No mention of volume.
And confirmation that there will be no dividends for the foreseeable future, which is OK by me.
No mention of volume.
If only all my mornings started this well! Congratulations to Hurricane on its first lifting!
What a superb start to the day! Well done Hurricane!
From discovery to production in 5 years. In hostile waters such as those encountered West of Shetland, it takes companies such as BP around 10 years to achieve what Hurricane has done in half the time.
No mention of the amount of oil and also no mention of how much it has been sold for. Perhaps this information is being with held in anticipation of making a big impact at the CMD presentation next month.
I can’t see the A M making the trip to Lancaster to pick up a small cargo. Shuttle tankers such as the A M cost an absolute fortune to hire.
It’s going to be interesting to see when the next cargo from Lancaster is sent to market.
Perhaps this lift was time to enable a second lift prior to the CMD?
Actually, I can’t see this happening by CMD if we’re deliberately choking output to 9k.
I can see that getting quite hairy during a Shetland winter.
First cargoes are invariably sold as at a discount to the bench mark. The refineries like to know exactly what they are getting, and how it fits into their refinery run. It is likely to spend longer in storage as they guard against any negative impacts.
I should imagine that they will have the ability to disconnect and reconnect when conditions become too extreme, but bear in mind that these are big vessels and the wind and swell monitoring out across the Atlantic will give plenty of warning of what is coming and when.
The AM will obviously ride out the worst weather and the shuttle tanker can presumably time its trips to coincide with the weather
Any idea what we put in the AS?
and even more importantly, how much of it
The captain of the Amundsen Spirit has communicated to the Rotterdam Harbour agencies the following information concerning her cargo:
47.389 tons of crude oil which is apparently the equivalent to 356.429 barrels of crude oil (from Lancaster).
Hopefully that is not a decimal point; perhaps they have just run out of commas and instead are having to use the full
The following is a cut and paste from a post I put on the board three days ago. the two wells on Lancaster must be producing well in excess of expectations with 47k tons of crude produced that equats to 356k barrels of oil.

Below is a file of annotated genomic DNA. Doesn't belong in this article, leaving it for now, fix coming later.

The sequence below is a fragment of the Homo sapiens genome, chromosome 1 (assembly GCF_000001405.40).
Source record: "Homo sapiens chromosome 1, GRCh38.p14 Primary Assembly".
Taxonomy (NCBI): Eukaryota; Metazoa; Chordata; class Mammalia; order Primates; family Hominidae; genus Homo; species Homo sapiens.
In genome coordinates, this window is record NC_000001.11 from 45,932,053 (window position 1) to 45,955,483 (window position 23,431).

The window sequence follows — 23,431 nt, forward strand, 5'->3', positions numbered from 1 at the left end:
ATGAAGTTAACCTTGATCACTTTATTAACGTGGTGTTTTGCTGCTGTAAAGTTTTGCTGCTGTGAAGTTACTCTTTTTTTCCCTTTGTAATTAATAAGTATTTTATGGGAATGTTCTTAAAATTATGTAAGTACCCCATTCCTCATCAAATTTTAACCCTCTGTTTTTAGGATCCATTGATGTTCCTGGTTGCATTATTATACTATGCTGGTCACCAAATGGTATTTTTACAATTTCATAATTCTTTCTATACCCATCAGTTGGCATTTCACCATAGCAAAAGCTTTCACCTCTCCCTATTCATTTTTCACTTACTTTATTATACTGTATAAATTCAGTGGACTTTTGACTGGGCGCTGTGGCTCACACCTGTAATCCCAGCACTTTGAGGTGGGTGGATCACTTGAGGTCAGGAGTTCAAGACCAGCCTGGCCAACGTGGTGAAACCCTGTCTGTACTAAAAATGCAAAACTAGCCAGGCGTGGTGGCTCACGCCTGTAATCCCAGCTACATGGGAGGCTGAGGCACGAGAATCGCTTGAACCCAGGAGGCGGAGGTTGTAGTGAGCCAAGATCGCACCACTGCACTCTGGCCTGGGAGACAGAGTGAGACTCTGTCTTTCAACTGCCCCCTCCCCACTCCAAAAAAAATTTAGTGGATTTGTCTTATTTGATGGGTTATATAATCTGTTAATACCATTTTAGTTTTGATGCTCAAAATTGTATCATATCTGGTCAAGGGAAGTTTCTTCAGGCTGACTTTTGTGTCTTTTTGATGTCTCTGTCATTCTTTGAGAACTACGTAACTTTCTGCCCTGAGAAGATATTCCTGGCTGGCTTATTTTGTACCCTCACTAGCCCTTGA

I can’t understand why these stats weren’t included in the RNS that announced the first lifting of oil and the departure of the A S for Rotterdam.
“”" If the first tanker load of oil is 300,000 barrels it’s worth a shad load of cash to Hurricane.
On page 14 of the Q2 2019 Corporate Presentation there’s a chart showing the cash flow due to Hurricane for a given price of oil. i e $50.00, $60.00 and $70.00 a barrel.
The current price of Brent Crude is c$60.00 a barrel. The average operating cost at $60.00 a barrel is $22.00 a barrel. Therefore the cash flow due to Hurricane is $38.00 a barrel. If the amount of oil off loaded to the Amundsen Spirit is 300,000 boo this shipment is worth $11.40 million or with the $ / £ at c$1.25 this makes the shipment worth £9.12 million.
And don’t forget Hurricane have a 100% interest in Lancaster so all the cash is Hurricane’s!
Hope my back of a fag packet calculations are correct, if not, I’ll have to get a new abacus - but not the one Diane Abbot uses!"""
According to Amaja on LSE, it’s definitely in the region of 350,000 barrels!
Hello Albi 1,
The figure of 350,000 barrels of oil is the figure I worked on three days ago.
I can’t understand why the RNS didn’t contain any details of the amount of oil sent on the A M to Rotterdam.
Can you throw any light on why?
In view of the noncommittal RNS , your use of the word `if’ is entirely
It may be atypical of what they would produce long term and hence misleading.
I can see where you’re coming from with the first cargo of oil being a one off with the possibility that further shipments will not be so prolific.
However, if the size of the oil cargo is readily available when the captain of the A M notifies the refinery, surely the size of the cargo would be better coming from Dr Trice rather than some sharp eyed investor getting the info on the captain’s report to the refinery.
Or perhaps, Dr Trice has overlooked the captain’s communications with the refinery as a source of info for the investor.
There are some cunning investors on the forums